Ocmulgee Mounds National Historical Park has 8 miles of peaceful trails that give visitors opportunities to see 7 historical mounds as well as vibrant wetlands and forest environments. Most of the trails are a mile or less in length (one-way), but can be joined together to form longer loops if desired. Park benches are placed at various places along the trails for visitor convenience.
All visitors must be out of the park by 5:00PM.
For your protection, please stay off the mound slopes.
Pets are welcome but must be on a leash at all times.
Fishing is permitted on the banks of the creek, river, and Clay pond. A valid state fishing license is required. Fishing is NOT permitted from boardwalks and bridges.
Bikes and ebikes are ONLY allowed on the River Trail, Heritage Trail, and road.
Picnic in the picnic area only; no fires are permitted. If you need additional information, please call the
Trails and Distances
Visitor Center to the Great Temple Mound (Main Path)- 1/2 mile
This trail leads to three of Ocmulgee's most popular points of interest – the Earth Lodge, the Trading Post site, and the Great and Lesser Temple Mounds.
This trail leads to one of a few surviving Civil War earthworks in
McDougal Trail- 1/2 mile
This trail is named after Captain Robert McDougal, who was in command of
Heritage Trail- 1 3/4 miles
This trail is a bike trail in the park.It begins behind the visitor center and goes to the
Opelofa Trail- 1 mile
"Opelofa" is a Creek word which means "like-a-swamp."There is abundant wildlife in the wetlands this trail runs through. It is great for bird watching;you may see egrets, osprey, herrings, and anhinga. The Walnut Creek wetlands has fish, turtles, frogs, and snakes. Part of the trail borders Walnut Creek which is occasionally home to beaver.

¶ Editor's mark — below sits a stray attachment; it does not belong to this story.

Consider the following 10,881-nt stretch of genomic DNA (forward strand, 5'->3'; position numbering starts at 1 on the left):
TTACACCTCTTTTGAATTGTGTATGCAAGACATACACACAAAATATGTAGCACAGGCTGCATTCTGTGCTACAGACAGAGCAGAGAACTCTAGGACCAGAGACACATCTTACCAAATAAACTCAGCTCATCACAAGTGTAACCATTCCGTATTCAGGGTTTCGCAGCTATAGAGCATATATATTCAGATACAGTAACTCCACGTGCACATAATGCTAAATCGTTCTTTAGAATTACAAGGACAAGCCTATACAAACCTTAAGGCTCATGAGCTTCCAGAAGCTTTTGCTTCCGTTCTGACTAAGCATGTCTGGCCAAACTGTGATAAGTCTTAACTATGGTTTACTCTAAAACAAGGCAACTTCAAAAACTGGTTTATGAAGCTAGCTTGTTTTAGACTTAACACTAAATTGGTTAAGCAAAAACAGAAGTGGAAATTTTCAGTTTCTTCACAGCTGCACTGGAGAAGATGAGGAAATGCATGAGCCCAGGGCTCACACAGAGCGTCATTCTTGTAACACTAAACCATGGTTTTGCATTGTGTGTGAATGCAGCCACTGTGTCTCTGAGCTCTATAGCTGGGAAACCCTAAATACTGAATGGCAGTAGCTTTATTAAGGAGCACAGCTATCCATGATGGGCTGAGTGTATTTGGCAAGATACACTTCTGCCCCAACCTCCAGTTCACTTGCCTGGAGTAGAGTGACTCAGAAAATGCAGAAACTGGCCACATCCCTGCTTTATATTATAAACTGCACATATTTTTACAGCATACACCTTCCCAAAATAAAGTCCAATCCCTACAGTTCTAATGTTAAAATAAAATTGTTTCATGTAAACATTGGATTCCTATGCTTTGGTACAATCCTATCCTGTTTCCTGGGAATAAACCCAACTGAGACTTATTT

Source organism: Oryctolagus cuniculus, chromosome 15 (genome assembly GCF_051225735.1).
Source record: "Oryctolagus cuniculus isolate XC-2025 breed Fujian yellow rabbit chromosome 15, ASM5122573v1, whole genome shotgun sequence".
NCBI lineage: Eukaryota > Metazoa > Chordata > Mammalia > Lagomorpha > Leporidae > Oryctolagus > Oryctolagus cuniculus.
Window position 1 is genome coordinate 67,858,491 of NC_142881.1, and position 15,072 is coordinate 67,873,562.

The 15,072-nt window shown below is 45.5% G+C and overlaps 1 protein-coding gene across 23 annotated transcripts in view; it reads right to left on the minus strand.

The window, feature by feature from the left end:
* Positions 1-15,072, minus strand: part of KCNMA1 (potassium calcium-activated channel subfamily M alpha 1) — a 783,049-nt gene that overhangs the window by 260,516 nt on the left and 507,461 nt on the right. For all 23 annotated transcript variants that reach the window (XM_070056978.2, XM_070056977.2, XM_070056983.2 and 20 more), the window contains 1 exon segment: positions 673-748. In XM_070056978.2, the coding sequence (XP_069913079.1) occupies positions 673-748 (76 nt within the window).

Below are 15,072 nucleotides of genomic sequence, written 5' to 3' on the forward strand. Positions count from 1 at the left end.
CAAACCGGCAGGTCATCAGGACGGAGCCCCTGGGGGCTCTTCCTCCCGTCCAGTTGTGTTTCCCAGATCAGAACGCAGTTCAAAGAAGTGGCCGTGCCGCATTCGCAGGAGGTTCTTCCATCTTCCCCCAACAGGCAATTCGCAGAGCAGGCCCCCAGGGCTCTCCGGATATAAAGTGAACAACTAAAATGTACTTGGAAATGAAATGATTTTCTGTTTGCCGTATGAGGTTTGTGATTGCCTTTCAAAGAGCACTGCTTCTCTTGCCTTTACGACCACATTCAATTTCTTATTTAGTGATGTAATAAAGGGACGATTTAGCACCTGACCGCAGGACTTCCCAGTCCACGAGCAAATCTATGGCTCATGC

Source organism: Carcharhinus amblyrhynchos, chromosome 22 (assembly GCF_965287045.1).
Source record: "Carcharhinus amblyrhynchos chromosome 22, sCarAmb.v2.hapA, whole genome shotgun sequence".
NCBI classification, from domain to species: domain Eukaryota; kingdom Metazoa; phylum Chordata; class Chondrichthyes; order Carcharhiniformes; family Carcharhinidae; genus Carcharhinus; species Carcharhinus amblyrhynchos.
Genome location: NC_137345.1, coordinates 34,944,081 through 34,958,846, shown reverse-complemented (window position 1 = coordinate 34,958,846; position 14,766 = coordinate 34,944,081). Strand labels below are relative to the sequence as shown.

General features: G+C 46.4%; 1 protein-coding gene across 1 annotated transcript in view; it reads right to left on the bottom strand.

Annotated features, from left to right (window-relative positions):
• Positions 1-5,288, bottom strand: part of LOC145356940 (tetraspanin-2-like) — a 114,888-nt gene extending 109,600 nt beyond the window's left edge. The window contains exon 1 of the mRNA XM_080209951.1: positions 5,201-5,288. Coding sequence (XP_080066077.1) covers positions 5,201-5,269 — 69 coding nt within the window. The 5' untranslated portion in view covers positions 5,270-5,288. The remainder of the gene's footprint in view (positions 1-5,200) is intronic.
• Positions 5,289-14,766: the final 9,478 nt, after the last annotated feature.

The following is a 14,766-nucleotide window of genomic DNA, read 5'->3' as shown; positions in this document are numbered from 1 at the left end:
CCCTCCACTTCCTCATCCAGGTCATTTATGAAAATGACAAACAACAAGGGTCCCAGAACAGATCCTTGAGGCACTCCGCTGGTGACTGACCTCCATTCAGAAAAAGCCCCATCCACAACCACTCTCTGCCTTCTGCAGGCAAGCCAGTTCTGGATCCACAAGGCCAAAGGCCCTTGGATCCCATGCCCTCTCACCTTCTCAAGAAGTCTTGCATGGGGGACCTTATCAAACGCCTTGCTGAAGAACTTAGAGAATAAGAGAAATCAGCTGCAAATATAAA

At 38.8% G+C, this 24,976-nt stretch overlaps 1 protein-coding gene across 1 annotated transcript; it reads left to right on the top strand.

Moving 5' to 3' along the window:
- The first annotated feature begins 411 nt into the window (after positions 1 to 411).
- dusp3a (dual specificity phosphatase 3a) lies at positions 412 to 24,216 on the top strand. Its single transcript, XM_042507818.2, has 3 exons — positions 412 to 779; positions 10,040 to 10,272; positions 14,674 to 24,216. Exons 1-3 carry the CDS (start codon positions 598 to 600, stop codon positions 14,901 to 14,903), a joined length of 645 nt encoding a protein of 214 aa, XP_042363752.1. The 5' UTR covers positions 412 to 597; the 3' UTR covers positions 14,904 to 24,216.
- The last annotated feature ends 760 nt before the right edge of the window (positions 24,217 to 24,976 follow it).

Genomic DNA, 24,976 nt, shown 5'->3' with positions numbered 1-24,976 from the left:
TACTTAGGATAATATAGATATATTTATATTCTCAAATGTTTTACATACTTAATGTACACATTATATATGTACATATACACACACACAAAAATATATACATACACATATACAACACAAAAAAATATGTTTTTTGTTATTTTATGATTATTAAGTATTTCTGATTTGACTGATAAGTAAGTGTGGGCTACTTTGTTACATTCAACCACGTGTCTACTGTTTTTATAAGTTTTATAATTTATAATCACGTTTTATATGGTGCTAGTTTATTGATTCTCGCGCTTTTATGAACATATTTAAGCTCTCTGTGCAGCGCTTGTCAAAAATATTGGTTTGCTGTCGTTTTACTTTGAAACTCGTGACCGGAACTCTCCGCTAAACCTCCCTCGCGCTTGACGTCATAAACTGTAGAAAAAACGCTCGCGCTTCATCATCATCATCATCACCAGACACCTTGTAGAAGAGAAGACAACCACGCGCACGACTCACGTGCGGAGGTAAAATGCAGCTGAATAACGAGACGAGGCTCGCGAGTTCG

Opelofa Loop Trail- 1/4 mile
William Bartram (1739-1823) was a well-known naturalist who traveled through this area in 1774 and 1776. Bartram wrote about the "Old Ocmulgee Fields" in his journal. This trail winds lazily through the woods on both sides of the railroad bridge, which was built in 1874 and is on the National Historic Register. Walking this trail, you may encounter deer, squirrels, chipmunks, lizards and many varieties of birds.
The Southeast Mound Trail– 1/4 mile
This trail travels from the southeast corner of the Trading Post site to the Southeast Mound, and then south through the woods a short way to end at the park road. Little is known about this mound. Archaeologists believe it may have been damaged by plowing and erosion.
The Hitchiti Village Site Trail– 1/4 mile
This trail starts at the Trading Post Site and winds through a small area of woodland. Early Creek Indians (late 1600's) are believed to have occupied this area prior to the Yamassee War of 1715. Wildlife you may encounter on this trail are deer, turtles, squirrels, snakes, lizards and a variety of bird species.
River Trail– 1/2 mile
This trail winds through a wooded area to the
Funeral Mound Loop– 1/4 mile
This loop trail starts near the Funeral Mound parking lot at the end of the park road. It explores a more secluded part of the park as it descends from open fields alongside the park road into a stand of trees.
Corn Field Mound Trail– 1/4 mile
This trail is a grass trail that goes past the Corn Field Mound and prehistoric trenches, and ends at the Heritage Trail. The Corn Field Mound is believed to have originally been a ceremonial cornfield. Later the mound was built over the field. The purpose of the prehistoric trenches is unknown; it could have been used for a fortification or for borrow pits for mound building.
Last updated: June 12, 2021